The Royal Crown and Seven-Up Bottling Plant at 321 W Geer Street in Durham was built in 1939 in the Moderne style. It is a contributing structure within the Foster and W Geer Streets National Register Historic District. Indeed, it is the largest structure in the district, making its preservation all the more important to retaining the character of the neighborhood. The building operated as a bottling plant until at least 1963, but was vacant and in deteriorating condition until Empire purchased the building in 2012.
Following acquisition, Empire began to plan a historic tax credit rehabilitation. The repair and preservation of original materials and features was essential. Indeed, the building retains its original industrial feel--concrete floors, steel frame windows, exposed wood joist ceilings, exposed brick, even black marker scrawled on the walls to identify soft drink syrup mixtures. Viewed in isolation, the writing is not particularly aesthetically pleasing, but in the context of a historic bottling plant, it provides current users a real sense of connection to the building and its past use. In addition to the preservation of historic details, new mechanical, electrical, and sprinkler systems were added in the manner least intrusive to the historic building, reenergizing the structure for use for many years to come.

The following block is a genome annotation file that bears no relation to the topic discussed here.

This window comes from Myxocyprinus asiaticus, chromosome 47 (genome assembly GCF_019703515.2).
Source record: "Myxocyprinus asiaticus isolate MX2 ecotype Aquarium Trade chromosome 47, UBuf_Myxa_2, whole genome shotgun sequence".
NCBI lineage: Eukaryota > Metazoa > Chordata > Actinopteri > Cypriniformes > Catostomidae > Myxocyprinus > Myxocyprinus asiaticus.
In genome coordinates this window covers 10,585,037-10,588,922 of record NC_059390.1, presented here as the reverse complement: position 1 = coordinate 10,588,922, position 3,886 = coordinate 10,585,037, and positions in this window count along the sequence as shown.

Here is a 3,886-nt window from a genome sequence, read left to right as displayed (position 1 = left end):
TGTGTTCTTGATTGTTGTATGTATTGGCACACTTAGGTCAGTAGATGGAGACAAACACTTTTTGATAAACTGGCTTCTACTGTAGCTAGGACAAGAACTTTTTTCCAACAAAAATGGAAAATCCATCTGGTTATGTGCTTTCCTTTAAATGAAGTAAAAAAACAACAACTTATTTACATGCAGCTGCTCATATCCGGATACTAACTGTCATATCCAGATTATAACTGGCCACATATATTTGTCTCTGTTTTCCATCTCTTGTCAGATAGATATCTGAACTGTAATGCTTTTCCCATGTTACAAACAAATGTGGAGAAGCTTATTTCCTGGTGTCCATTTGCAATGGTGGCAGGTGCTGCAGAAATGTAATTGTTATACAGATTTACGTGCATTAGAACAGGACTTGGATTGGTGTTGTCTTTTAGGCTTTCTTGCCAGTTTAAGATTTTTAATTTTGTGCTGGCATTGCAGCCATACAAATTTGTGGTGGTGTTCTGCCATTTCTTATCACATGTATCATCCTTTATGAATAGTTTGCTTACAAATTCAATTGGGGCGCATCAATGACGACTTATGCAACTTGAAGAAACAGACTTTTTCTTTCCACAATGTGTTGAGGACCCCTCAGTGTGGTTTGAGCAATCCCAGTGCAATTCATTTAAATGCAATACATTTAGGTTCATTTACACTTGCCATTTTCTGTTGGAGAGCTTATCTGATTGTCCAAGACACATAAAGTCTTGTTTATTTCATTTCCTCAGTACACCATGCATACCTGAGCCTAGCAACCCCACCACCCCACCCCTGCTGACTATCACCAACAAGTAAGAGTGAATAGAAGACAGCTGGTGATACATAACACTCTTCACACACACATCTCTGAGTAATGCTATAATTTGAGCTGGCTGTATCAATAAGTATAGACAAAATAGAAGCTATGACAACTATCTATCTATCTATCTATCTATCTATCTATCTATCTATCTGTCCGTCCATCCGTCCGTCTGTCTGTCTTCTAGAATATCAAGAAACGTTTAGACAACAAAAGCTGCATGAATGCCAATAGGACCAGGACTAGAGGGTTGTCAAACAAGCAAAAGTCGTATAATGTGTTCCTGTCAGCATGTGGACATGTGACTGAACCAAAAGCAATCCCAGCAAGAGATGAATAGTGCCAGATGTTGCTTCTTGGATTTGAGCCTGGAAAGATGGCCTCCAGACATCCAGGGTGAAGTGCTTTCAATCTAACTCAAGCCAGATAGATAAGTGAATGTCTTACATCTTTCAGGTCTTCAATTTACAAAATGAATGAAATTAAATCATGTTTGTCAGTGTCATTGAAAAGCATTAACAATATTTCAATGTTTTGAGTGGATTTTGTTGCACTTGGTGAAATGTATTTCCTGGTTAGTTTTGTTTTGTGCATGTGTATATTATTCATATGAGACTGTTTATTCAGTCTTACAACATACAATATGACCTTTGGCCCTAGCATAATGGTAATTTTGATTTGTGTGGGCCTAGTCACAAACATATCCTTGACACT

The current tenant at 321 W Geer Street, the Pit Restaurant, is a perfect fit for the dynamic and constantly evolving Rigsbee Avenue district, which provides spaces and uses enjoyable to Durham residents and visitors alike. Indeed, the project, completed in early 2014, is an excellent example of how to use the past to build an engaging and authentic downtown environment.